Town Hall Tour and The Leopold Museum on a rainy day

Vienna Travel Blog

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I love Vienna in the rain……but, not in April. April should be about breezy crisp days with the sun warming your skin and forcing the buds that have been waiting… open and bring new life and color, pushing away the long, hard winter. But, not today. Today is rained.

It rained so much and so hard that I didn’t even leave the hotel until almost noon. We stayed in a business park area near to Schonbrunn that is not serviced by tram or metro and even has bus issues. The is a free shuttle from the business park across the street to Philadelphiabruke / Meidling station. It comes every 10 minutes during most of the day so…..can’t beat that.

After a couple of metro changes I returned to the surface at Ratuis (The town hall).

I had read that the city offers a guided tour of the building on Monday, Wednesday, and Friday at 13:00. Having admired the building several times, I relished the thought of seeing what was inside.

I entered the waiting area, which was filled with many people. The reception told me that the tour would start momentarily. She didn’t tell me, however, that the tour would be in German, only! The highlights of the tour were; the council room and it’s chandelier, the great hall overlooking the front courtyard and garden, and the more intimate room where different regions of Austria had just finished meeting. Their regions banners still on the table at their respective seats.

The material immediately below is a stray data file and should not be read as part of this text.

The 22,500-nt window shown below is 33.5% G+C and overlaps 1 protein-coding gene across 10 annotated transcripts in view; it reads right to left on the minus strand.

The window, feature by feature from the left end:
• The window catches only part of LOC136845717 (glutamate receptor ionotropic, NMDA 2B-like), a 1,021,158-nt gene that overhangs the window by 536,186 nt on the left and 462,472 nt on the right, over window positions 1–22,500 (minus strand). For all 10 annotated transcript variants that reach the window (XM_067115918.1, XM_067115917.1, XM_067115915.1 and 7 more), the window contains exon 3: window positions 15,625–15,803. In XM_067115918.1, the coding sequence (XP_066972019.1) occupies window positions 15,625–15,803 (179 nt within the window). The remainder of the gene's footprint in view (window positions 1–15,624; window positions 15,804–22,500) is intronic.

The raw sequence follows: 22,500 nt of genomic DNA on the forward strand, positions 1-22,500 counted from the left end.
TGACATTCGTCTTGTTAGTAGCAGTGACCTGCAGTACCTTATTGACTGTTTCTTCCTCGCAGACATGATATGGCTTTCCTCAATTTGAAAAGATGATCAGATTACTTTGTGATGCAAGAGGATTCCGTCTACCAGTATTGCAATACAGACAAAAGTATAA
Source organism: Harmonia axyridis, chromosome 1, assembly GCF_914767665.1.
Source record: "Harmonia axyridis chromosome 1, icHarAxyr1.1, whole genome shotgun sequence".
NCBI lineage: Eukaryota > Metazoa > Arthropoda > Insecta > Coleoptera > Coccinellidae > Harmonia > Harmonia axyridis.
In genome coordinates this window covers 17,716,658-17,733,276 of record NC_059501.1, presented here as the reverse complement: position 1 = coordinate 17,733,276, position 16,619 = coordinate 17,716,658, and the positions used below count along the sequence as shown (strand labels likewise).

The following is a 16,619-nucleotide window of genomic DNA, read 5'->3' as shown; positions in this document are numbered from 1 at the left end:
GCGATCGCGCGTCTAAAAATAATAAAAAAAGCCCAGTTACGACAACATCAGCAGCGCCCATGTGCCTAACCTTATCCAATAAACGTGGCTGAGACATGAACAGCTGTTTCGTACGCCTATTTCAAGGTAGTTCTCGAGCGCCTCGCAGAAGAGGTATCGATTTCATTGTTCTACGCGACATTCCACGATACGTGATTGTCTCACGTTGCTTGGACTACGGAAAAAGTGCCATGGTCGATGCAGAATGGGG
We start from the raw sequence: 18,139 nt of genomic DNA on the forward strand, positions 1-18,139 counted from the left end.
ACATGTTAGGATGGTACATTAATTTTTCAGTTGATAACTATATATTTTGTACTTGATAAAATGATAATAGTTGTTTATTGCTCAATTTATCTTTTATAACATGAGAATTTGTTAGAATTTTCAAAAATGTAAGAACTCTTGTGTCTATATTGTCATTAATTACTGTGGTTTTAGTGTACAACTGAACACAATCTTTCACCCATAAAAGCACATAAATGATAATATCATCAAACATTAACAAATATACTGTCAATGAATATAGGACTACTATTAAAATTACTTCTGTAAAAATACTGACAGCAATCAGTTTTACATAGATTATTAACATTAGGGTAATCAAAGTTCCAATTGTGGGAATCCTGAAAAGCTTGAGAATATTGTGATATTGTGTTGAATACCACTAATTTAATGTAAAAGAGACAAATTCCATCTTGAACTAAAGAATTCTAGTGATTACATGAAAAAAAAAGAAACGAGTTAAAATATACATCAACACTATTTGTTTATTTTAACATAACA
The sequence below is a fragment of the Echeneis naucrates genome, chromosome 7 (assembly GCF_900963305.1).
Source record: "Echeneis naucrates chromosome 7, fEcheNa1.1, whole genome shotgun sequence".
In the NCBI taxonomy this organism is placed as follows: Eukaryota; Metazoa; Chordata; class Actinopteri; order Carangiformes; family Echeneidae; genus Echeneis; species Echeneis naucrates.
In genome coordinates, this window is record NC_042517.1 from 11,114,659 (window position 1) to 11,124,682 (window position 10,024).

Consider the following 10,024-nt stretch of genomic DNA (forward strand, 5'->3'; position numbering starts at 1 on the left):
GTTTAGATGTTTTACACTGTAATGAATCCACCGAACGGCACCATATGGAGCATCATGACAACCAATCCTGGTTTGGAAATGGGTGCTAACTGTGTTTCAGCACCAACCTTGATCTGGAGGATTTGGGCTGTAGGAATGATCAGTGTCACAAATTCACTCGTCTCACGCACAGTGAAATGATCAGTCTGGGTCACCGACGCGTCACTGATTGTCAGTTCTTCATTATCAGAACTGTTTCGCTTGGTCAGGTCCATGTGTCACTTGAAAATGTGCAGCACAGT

It was still raining when I left. The flowers in the garden were in bloom, the trees, as well.

In the gray of the day, it was a respite.

As the rain was relentless, I decided to spend the afternoon at a museum. I chose the Leopold Museum as I had not been to it, yet. 

The collection of 19th and 20th century Austrian art that Rudolf Leopold amassed over many decades, with the support of his wife Elisabeth, is one of the most important of its kind. It is also the most varied and unusual. Its quality arises not so much from the fact that it reflects established art-historical pigeon-holes, instead Rudolph Leopold focussed on his personal discovery of what he believed to be unjustly overlooked artists.  

In the summer of 1950, Leopold discovered Egon Shiele, an artist whose drawings, watercolors, and paintings would hold an never-ending fascination.

He realized that Shiele’s works were on par with the art of the Old Masters and that, moreover, his subjects were relevant to the here and now. 

The ultra conservative painter of historical scenes, Christian Griepenkerl, in whose master classes Schiele began his studies, could summon up little understanding for his unconventional pupil. However, in his first year of studies, Schiele was to encounter Gustav Klimt, who proved to be a fatherly friend and the first person to encourage him. Schiele left the academy after three years and founded the „Neukunstgruppe“ (New Art Group), which was soon to become an established part of Viennese artistic life.